Intermittent Fasting: Fact or Fiction

Intermittent fasting is going viral in the health and wellness industry! Celebrities swear by it. Influencers rave about it. But is it worth all the hype? You may have heard about FWTFL, aka Faster Way To Fat Loss, a program built on the foundation of intermittent fasting. It’s one of many programs being promoted on social media that focuses on the timing of when you eat. So let’s get a good foundation on intermittent fasting and what science has to say about it. Is intermittent fasting FACT or FICTION?

What is “Intermittent Fasting”?

Intermittent fasting (IF) is based on the principle of metabolic switching. By choosing regimented periods to eat and fast, your body exhausts its carb stores and taps into fat storage for energy. By increasing or prolonging the time frame between meals, you are essentially allowing your body to burn through your previous meal and make use of your fat storage more readily.

The Science of IF

When we eat, our food gets broken down by enzymes in the gut, which end up as molecules in our bloodstream. Carbs, particularly sugars and refined grains, get broken down quickly into sugar, which our cells use for energy. If our cells don’t use all the energy created, we store it in our cells as fat. BUT sugar can only enter our cells with insulin, a peptide hormone produced by beta cells in the pancreas. Insulin brings sugar into the fat cells and stores it there. Between meals (if we aren’t snacking), our insulin levels will decrease allowing fat cells to release stored sugar to be used as energy. We are more readily able to lose weight if we let our insulin levels go down. By cyclically allowing your insulin levels to decrease, you are allowing more of your fat storage to be used for energy.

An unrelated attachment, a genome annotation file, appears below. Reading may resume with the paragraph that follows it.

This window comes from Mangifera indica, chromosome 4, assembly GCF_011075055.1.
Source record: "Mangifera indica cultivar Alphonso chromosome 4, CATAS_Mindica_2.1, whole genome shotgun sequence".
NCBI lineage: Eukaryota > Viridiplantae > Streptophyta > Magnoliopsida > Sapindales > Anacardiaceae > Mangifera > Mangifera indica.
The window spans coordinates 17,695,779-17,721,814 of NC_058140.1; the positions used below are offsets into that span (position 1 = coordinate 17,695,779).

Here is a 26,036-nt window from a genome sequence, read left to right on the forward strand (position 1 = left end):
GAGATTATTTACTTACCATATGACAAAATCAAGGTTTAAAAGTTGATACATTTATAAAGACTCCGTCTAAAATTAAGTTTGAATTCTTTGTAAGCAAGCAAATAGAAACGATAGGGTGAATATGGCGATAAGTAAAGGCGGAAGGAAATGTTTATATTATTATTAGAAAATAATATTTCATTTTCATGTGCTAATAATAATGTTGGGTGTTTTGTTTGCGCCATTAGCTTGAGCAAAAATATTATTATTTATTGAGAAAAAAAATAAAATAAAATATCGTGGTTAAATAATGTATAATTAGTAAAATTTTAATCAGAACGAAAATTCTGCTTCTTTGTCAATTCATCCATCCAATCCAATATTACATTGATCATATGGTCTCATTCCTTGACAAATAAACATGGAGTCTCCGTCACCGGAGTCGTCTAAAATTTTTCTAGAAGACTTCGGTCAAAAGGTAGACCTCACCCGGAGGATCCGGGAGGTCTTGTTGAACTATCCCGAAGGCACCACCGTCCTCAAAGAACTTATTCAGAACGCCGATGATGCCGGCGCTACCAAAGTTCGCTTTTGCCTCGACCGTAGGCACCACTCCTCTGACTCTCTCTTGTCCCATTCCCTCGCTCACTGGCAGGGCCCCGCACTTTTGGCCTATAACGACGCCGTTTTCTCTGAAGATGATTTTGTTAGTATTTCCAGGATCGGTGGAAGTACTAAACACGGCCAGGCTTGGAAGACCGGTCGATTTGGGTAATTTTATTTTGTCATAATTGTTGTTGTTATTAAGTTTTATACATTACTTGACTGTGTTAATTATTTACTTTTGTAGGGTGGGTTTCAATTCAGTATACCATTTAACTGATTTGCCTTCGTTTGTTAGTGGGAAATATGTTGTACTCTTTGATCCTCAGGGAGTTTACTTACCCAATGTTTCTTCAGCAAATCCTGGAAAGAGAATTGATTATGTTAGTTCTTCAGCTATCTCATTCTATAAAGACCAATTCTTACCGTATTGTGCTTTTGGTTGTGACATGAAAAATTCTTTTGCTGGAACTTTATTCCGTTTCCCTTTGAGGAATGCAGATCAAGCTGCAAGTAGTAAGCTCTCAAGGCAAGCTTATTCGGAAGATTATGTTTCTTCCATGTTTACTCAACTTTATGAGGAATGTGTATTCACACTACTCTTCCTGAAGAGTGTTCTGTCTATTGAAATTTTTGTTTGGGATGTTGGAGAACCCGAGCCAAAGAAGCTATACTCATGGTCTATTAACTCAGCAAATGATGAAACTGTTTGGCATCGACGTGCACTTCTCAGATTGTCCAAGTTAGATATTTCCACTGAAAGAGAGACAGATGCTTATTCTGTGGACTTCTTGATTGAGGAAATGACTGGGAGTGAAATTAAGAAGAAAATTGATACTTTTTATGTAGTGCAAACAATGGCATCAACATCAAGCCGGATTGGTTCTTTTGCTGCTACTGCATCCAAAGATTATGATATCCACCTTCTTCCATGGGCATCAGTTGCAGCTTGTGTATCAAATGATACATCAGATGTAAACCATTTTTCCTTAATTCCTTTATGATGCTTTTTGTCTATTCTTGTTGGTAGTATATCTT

What Research Has Shown

Study #1: The University of Alabama conducted a study with a small group of obese men with pre-diabetes. They compared a form of intermittent fasting called “early time-restricted feeding,” where all meals were fit into an early eight-hour period of the day (7 am to 3 pm),or spread out over 12 hours (between 7 am and 7 pm). Both groups maintained their weight (did not gain or lose) but after five weeks, the eight-hours group had dramatically lower insulin levels and significantly improved insulin sensitivity, as well as significantly lower blood pressure. AND the eight-hours group had significantly decreased appetite.

Study #2: An in-depth review of the science of IF published in the New England Journal of Medicine showed that IF triggers several essential cellular functions. Surprisingly, it has more benefits than improved weight loss. The researchers looked at dozens of animal & human studies to explain how simple fasting (not necessarily IF) improves metabolism, lowers blood sugar; decreases inflammation, which improves a range of health issues from arthritis to asthma; and even helps remove toxins and damaged cells, which lowers ones risk for cancer and enhances brain function.